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Grim reality of Bulgarian rose pickers at loggerheads with picture postcard images

Attar-bearing roses and beautiful girls in traditional attire picking them dominate the images that Bulgaria uses to sell itself to both Bulgarian and international tourists. The rose is on this country's tourist logo, and is all over souvenirs and promotional materials, from postcards and videos to rose-scented soaps.

This trend started even before there was an independent Bulgaria. In 1870, the Austro-Hungarian archaeologist, geographer and ethnographer Felix Kanitz, who travelled extensively in these lands, made a charming engraving of Bulgarian peasants with baskets of hand-picked roses. After the Bulgarian state was restored, in 1878, roses slowly crept into the popular consciousness, although not always in a complimentary way. Created at that time, one of Bulgaria's best-known fictional characters, Bay Ganyo – the closest you can get to the stock Bulgarian, was an uncouth but cunning rose oil merchant. Under Communism, where industrial workers were the heroes of the day, roses and beautiful young female pickers in traditional peasant costumes remained used and overused symbols of Bulgarian identity and uniqueness, found everywhere from souvenirs to boxes of Turkish Delight, on the 50 leva note issued in 1951, and in a significant number of promotional photos about Bulgaria.

Today, Bulgaria's rose fever is as high as ever. Rose oil is a lucrative business: this country is an important producer feeding the perfumery industry of France. Roses are also an easy promotional opportunity for municipalities in the so-called Valley of Roses, the thin strip of land between the Stara Planina and the Sredna Gora mountains where, due to its rare combination of specific soils and climate, the plant grows abundantly. This year, for example, the Rose Festival in Kazanlak lasted for 28 days in May and June. The most popular part of its activities were rose picking ceremonies in the villages and a beauty pageant.

Bulgarian roseThe oil-bearing rose and the industry it is a part of, however, have a side that tourists are mostly unaware of.

The Kazanlak rose, which is the main variety of oil-bearing rose in Bulgaria, is a descendant of the species Rosa Damascena. The Ottoman Turks introduced it to Bulgarians lands from the Near East at the beginning of the 18th century. The history of rose oil production in Bulgaria is a rare example of the combination of favourable conditions, a viable market and enterprising people. In the 18th and 19th centuries, European society became addicted to perfumes. The Bulgarians merchants from the area of the Valley of Roses responded to the increased demand with an increased supply of rose oil, the basic ingredient in many perfumes. By the mid-19th century they were already among the wealthiest of Bulgarians.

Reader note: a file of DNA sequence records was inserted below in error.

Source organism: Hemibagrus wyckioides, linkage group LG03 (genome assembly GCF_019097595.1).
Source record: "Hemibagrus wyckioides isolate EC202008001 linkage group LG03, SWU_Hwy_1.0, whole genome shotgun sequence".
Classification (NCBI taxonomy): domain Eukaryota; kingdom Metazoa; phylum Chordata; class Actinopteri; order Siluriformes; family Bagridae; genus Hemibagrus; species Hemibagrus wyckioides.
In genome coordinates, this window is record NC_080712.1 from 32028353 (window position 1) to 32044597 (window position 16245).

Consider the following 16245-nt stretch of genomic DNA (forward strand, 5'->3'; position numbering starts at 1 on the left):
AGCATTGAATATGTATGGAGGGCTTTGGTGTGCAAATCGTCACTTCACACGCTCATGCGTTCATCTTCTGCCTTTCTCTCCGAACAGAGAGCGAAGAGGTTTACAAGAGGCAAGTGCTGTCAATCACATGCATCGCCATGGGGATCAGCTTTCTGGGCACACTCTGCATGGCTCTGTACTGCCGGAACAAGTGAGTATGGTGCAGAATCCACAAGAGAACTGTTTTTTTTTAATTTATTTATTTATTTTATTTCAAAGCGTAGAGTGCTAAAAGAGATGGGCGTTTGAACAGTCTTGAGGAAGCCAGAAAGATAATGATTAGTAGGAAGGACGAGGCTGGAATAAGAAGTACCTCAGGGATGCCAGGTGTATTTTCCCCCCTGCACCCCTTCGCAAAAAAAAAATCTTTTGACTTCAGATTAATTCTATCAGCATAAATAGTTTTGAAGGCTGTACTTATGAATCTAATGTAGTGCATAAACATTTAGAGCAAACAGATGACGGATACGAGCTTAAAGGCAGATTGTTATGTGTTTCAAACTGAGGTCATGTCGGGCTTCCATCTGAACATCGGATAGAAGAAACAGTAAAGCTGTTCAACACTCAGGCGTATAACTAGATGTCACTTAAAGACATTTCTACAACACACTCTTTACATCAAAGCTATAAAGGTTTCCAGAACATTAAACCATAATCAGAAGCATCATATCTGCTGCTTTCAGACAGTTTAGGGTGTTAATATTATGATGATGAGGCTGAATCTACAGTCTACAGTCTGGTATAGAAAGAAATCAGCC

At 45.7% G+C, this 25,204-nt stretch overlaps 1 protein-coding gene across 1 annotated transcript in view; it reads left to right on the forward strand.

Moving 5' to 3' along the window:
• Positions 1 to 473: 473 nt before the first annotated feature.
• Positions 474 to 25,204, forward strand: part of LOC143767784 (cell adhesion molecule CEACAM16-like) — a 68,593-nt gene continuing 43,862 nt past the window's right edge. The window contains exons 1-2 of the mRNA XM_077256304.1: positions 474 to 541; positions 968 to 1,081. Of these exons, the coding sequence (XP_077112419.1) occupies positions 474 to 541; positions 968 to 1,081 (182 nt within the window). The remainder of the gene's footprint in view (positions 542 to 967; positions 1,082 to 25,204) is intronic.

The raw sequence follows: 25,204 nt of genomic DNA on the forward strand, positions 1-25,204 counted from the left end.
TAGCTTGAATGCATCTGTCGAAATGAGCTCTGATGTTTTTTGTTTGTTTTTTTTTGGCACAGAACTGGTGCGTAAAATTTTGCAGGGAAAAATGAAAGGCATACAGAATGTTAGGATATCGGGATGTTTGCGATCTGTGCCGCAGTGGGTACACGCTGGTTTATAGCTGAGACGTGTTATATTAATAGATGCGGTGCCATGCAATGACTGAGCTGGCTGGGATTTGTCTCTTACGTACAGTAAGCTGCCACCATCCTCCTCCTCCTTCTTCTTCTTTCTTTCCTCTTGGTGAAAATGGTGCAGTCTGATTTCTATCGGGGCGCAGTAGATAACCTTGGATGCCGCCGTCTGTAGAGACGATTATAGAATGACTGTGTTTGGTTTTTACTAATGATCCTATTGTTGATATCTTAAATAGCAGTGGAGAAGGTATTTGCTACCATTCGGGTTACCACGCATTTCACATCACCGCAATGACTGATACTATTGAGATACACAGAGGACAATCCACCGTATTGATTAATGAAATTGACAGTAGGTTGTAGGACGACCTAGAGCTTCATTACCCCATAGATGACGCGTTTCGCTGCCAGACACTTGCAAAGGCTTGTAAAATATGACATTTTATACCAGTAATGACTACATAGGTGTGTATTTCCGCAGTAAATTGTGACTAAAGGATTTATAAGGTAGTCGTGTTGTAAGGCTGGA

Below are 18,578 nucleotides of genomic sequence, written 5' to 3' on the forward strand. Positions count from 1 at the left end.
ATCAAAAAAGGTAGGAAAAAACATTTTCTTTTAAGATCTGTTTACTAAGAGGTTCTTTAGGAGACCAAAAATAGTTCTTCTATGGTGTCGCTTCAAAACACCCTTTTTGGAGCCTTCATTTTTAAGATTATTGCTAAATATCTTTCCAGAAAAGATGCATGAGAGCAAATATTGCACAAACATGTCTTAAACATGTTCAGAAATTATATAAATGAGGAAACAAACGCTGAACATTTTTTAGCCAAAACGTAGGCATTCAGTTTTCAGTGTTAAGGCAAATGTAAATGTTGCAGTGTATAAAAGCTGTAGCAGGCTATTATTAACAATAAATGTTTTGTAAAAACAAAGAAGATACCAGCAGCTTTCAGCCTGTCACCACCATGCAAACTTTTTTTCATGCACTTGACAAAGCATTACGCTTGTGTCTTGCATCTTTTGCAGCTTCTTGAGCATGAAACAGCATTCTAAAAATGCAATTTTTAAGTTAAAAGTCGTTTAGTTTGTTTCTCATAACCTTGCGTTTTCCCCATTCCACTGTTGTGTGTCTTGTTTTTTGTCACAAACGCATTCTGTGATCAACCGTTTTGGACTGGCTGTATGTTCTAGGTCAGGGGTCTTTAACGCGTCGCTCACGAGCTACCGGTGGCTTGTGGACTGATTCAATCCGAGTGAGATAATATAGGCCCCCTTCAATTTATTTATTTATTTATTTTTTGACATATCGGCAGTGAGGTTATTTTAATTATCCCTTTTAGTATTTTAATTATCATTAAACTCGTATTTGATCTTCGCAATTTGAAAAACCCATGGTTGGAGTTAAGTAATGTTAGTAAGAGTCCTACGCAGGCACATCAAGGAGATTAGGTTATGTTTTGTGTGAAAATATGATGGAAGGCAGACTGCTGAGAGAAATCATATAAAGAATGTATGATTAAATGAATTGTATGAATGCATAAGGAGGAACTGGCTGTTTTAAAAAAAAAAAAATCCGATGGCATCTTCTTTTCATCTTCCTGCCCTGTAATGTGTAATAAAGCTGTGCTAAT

They had another stroke of luck at the end of that century, when Bulgaria's independence from the Ottoman Empire had unfortunate consequences for the country's Revival Period bourgeoisie. In the 18th and 19th centuries, the towns in the Stara Planina mountains and in the valleys south of them had become rich through sheep farming and the weaving of woollen braid, which they sold to the Ottoman army. With liberation, they lost this lucrative market and the import of cheap manufactured goods from the West was the final nail in their coffin.

Only the production of rose oil remained unaffected by the changes. Today Bulgaria is among the world's largest producers of attar of roses, along with Turkey and France. In 2014, Bulgarian rose oil became a protected geographical indication.

Years have gone by but the image of the rose picker has remained the same. Just as in Kanitz's time, during the Rose Festival you will see fields full of young beauties in traditional costumes nimbly picking the flowers in the bright sun. Everything gives the impression that this occupation ought to be included in the world's 10 Best Jobs list, but real-life rose picking has nothing to do with this idealised picture.

The rose is a delicate plant. Its essential oils begin to evaporate when the sun is hot and for this reason, rose pickers – the real ones and not those from the postcards – are in the fields at five in the morning. The bushes are wet with dew, the thorns pierce even the strongest clothes and your feet get stuck in the cold mud. No rose picker is clad in traditional costume – they all wear their oldest clothes.

Bulgarian rose

As in Kanitz's time, roses are picked by hand, but instead of picturesque baskets, they are stuffed into ordinary large, and much more convenient, plastic bags. Those toiling among the flowering bushes are mainly Gypsies.

They live in small, third-world-like houses in several villages around the area and one neighbourhood of Kazanlak. Most of them are generally unemployed but for the month of May, when they are collected in buses and made to work, usually for a pittance. Rose picking is one of the few ways to earn something. Their daily wage depends on the amount they pick. In 2017, the wages were around 1.2 leva per kilogram of picked petals. Between 2,000 and 3,000 tonnes of rose petals are needed for the production of a single kilogram of rose oil, and good sales are not always guaranteed. While prices peaked in 2016, at 9,000 euros for a kilogram of rose oil, the following year they plummeted. The reason? The 2016 boom had led to overproduction and unsold stocks, which severely affected the market in 2017. The trend continued in 2018 with buying prices hitting rock bottom. Producers organised protests, uprooting plants and covering roads with discarded rose petals. They wanted a guaranteed lower buying price and ban on cheap imports from Turkey. The government promised to provide subsidies.

Bulgarian rose



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